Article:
Results Agility: What is it and why should it matter to you?

The word “agile” has become a buzzword in the workplace. It’s commonly used to describe an iterative approach to software development and project management.

But in the context of business challenges that leaders face in today’s uncertain times, one of the most important terms associated with agile is Results Agility.

It’s a concept that’s been around for a while. It’s one of the critical components of Learning Agility, the construct that describes how people learn from experience and use that learning to their advantage to perform well.

Results Agility is not simply about whether a person gets results or not. It refers to how they go about achieving them. It’s the “how” that makes the difference.

If you’ve ever worked for or with a leader who was slow to react, rigid in their thinking and seemed to find it difficult to change course quickly, you know exactly what I am talking about.

You can probably contrast that experience with working for a flexible and adaptable person who was ready and willing to consider all options to achieve the right outcome. In other words, they were results agile.

Understanding Results Agility

People who demonstrate Results Agility have a strong desire to achieve goals, tackling them with drive and energy. Their signature strengths are resilience, resourcefulness and a willingness to take risks.

They are not afraid to change their mind when new information emerges, or circumstances force them to take a new direction. Instead, they find the most effective way to move forward, regardless of conventional approaches.

Results Agility is about pivoting. It helps people move quickly and intelligently when the situation calls for it or they discover better ways to solve old problems.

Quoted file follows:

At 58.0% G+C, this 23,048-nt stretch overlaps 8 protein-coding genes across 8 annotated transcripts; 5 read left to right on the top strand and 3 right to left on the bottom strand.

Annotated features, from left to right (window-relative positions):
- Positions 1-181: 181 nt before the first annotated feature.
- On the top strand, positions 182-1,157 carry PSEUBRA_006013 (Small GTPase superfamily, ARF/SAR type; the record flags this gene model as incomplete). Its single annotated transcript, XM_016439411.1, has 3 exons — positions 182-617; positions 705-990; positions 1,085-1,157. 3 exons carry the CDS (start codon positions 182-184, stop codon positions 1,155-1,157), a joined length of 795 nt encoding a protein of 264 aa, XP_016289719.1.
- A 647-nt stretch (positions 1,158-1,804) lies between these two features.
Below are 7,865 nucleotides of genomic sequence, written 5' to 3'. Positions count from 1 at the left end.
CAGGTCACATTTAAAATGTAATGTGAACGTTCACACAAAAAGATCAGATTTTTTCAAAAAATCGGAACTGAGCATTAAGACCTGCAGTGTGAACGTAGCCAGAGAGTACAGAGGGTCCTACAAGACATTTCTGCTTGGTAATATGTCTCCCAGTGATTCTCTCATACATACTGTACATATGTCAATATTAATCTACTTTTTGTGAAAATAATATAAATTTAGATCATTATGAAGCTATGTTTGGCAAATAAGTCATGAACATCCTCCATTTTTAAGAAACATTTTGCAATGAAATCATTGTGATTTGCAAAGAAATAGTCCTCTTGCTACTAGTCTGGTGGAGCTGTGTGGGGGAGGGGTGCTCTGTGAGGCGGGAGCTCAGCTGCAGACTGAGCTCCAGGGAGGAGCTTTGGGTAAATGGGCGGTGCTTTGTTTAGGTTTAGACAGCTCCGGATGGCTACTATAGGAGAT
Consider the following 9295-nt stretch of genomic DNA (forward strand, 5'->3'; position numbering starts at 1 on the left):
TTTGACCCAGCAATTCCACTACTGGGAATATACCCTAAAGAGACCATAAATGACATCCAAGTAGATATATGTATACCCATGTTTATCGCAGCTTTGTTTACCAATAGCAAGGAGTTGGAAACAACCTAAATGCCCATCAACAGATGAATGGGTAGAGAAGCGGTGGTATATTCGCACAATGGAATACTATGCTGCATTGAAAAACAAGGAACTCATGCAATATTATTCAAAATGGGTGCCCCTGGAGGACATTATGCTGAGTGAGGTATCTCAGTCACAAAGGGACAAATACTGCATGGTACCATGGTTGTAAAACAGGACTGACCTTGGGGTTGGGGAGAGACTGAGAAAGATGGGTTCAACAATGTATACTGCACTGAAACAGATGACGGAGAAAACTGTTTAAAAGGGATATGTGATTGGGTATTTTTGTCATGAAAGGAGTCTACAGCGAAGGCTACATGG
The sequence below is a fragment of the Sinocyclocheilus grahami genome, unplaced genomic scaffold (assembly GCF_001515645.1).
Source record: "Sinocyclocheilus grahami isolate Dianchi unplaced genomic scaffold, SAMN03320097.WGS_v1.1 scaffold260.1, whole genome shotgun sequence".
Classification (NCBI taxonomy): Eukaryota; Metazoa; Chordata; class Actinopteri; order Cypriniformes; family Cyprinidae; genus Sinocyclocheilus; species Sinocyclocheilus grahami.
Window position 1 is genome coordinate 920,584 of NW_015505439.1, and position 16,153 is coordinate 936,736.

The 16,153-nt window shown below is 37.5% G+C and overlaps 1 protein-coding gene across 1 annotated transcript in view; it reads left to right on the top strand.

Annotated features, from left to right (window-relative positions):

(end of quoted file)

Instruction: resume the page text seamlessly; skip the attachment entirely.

Importantly, Results Agility comprises skills and techniques, typically described as behaviours.

So, the good news is that you can learn it!

Great Leaders are Results Agile

Results Agile leaders tend to bring out the best in people. Open to learning, they are prepared to admit when they are wrong. They like trying new things and learning from their mistakes. They apply this thinking as they support their people, making it safe for them to do the same.

People who flex their adaptability muscles are more likely to experience positive results as they push themselves and explore alternative courses of action for themselves and others.

When people work for a results agile leader, they are happier, more motivated, and more engaged. They are likely to go the extra mile, think creatively and bring new solutions to the table.

In summary, strong Results Agility makes leaders great. They are a pleasure to work with because they bring excitement to the workplace and convey a “can do” attitude.

By raising the confidence of others to tackle challenges, they reinforce teamwork and empower others to achieve results.

Where Do You Stand on Results Agility?

Take a moment to think about yourself right now.

Are you (a) energised by new, challenging assignments and overcoming obstacles to achieve stretch work objectives, or (b) do you prefer well-defined goals that require steady and consistent effort to deliver on time and within budget?

Be honest about it; what is your preference? Are you more strongly oriented to (a) or (b)?

If you identify with (a), you are probably already seen as a results agile person. However, if (b) seems more like you, consider what more you could accomplish if you strengthen your ability to flex and adapt in challenging situations.

Whatever your response, here are some questions to help you think through how you can elevate your Results Agility.

Reflection Questions

  • Think of a challenge you faced recently. How did you approach it? Based on what you have read above, what could you have done to achieve a better and faster outcome?
  • When have you faced significant obstacles before achieving an important goal? How did you respond to that situation? What would you like to do the same or differently next time?
  • Can you recall a situation when you were unable to deliver on  your objectives? What did you learn from the experience? What steps could you take to avoid that in the future?
  • Do you know what motivates and engages  the people who work for you? Would it be an advantage to understand them better? What steps will you take to learn more about them?

More to explore